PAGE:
Vietnam steps up measures to prevent African swine fever

HANOI (Reuters) - Vietnamese authorities on Wednesday conducted drills to prevent the spread of African swine fever should there be an outbreak of the disease in the country, as the risks of transmission from neighboring China increase.

The highly contagious fever has killed around a million pigs worldwide and recently spread rapidly across China, which has reported 80 cases since early August.

In footage shown on state-run Vietnam Television (VTV), officials covered from head to toe in protective clothing were seen taking samples from dead pigs and spraying corpses before burying them in a large pit in the ground.

“The fever is only 150 kilometers away from our border, so it’s necessary to understand the risk and danger...if it reaches our 27 millions pigs,” said Tong Xuan Chinh, vice head of the agriculture ministry’s livestock department.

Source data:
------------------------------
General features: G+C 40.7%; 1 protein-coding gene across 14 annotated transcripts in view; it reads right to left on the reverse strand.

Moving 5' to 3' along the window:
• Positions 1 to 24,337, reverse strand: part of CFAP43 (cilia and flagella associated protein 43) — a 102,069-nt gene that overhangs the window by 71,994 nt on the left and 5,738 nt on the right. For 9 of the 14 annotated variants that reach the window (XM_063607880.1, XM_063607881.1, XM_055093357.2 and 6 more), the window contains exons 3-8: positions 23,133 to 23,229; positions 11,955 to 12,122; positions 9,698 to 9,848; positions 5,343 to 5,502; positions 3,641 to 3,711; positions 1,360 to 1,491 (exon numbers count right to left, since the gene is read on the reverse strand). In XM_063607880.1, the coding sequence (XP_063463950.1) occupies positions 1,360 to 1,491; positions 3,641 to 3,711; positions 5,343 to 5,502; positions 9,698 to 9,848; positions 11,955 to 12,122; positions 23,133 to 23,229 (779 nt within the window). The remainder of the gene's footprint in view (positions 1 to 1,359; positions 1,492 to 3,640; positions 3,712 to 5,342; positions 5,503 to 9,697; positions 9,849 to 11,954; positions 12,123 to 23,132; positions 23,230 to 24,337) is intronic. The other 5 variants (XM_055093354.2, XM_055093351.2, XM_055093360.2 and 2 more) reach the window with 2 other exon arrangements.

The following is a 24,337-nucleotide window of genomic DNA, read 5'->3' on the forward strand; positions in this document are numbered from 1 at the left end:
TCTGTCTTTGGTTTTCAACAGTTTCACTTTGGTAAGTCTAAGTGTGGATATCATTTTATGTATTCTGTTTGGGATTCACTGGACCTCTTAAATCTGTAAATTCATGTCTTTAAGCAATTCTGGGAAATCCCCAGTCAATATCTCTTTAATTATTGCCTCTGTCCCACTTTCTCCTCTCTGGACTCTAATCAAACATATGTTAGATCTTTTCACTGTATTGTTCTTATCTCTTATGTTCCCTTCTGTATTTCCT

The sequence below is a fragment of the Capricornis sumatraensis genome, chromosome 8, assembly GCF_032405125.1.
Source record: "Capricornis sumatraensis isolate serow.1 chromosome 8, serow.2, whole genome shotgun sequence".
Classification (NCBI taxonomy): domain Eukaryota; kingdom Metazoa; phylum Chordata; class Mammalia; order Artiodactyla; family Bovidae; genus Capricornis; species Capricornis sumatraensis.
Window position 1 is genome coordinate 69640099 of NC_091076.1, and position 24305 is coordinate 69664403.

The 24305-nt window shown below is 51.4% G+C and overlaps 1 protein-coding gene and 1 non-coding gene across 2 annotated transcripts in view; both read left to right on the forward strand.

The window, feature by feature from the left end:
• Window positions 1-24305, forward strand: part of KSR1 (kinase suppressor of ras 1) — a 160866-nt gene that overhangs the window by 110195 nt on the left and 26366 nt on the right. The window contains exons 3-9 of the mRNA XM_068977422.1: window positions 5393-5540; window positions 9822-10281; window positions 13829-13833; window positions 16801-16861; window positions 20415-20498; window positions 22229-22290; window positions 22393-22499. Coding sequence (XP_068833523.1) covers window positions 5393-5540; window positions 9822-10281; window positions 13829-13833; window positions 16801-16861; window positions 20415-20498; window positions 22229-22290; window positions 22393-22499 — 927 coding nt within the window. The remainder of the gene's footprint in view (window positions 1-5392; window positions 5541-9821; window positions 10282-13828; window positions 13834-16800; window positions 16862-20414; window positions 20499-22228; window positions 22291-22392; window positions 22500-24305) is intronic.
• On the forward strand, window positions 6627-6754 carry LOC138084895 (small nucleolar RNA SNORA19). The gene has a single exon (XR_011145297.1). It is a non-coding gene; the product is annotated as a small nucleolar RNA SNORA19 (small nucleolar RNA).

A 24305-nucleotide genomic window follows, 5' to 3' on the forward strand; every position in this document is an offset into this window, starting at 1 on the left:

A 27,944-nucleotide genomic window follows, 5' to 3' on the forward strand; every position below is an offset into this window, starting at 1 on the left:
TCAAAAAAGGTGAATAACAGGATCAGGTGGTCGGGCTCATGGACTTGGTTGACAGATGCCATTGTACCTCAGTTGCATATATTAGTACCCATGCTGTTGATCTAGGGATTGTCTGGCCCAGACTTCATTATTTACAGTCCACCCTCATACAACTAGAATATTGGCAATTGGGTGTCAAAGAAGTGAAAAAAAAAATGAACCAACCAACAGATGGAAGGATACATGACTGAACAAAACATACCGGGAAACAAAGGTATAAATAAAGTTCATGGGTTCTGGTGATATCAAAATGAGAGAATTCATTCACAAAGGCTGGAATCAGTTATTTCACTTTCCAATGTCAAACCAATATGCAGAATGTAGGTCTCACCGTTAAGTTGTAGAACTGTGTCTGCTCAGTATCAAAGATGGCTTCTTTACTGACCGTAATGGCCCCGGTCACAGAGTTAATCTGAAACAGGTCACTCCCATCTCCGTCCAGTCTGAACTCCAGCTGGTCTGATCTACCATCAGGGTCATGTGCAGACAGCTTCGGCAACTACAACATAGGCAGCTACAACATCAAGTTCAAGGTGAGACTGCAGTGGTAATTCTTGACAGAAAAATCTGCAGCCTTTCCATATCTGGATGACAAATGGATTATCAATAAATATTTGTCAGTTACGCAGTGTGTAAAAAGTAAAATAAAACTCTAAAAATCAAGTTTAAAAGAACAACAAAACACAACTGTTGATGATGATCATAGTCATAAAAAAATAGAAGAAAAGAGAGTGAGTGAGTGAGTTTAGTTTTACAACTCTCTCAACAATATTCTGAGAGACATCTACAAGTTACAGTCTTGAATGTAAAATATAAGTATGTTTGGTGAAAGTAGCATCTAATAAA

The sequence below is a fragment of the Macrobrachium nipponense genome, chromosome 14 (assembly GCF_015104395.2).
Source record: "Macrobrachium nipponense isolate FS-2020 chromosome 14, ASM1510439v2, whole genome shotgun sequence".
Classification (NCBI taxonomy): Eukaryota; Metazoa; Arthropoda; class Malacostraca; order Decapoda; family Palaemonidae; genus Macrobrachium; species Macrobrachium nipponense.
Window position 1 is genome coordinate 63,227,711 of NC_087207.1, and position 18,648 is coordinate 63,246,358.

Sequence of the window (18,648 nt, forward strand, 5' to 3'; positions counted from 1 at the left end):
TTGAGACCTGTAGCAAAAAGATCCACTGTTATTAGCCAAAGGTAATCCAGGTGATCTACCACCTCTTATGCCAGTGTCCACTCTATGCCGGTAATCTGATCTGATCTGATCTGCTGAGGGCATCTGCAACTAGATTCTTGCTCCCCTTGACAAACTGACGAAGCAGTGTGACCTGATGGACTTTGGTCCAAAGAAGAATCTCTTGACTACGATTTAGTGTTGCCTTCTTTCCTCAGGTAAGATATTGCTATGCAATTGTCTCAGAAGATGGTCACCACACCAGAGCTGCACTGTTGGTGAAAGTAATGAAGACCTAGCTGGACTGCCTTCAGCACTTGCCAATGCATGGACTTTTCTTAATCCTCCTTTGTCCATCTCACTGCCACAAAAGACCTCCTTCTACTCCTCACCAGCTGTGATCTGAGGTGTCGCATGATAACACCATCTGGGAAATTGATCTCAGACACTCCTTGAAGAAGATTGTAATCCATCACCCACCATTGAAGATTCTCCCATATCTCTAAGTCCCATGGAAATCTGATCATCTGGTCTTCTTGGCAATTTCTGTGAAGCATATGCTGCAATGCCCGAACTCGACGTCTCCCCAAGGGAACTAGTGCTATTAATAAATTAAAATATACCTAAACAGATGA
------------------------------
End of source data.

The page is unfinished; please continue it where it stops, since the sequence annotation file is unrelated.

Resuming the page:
Vietnam has more than 27 millions pigs, most of which are consumed domestically, with pork accounting for three quarters of total meat consumption in the Southeast Asian nation of 95 million people, Chinh said.

“If this fever infects our pigs, it will be a major hit to the economy, society, environment and food security,” Chinh said. He added that authorities were tightly controlling the transportation of pigs and pork products from China and had banned pork products from other infected countries such as Poland and Hungary.

Last month, China reported outbreaks of African swine fever in several provinces, including Yunnan, a border province with Vietnam.

There is also a danger of the disease spreading into Vietnam through smuggled pigs of unknown origin. Smuggling is a regular occurrence, especially in the northern border provinces with China, the agriculture ministry said last week.

Authorities in Vietnam have destroyed 324 pigs and nearly 17 tonnes of pork products that have been smuggled or which do not have clear origins in 63 cases since August, the ministry said in a statement on its website.

Reporting by Mai Nguyen; Editing by Kirsten Donovan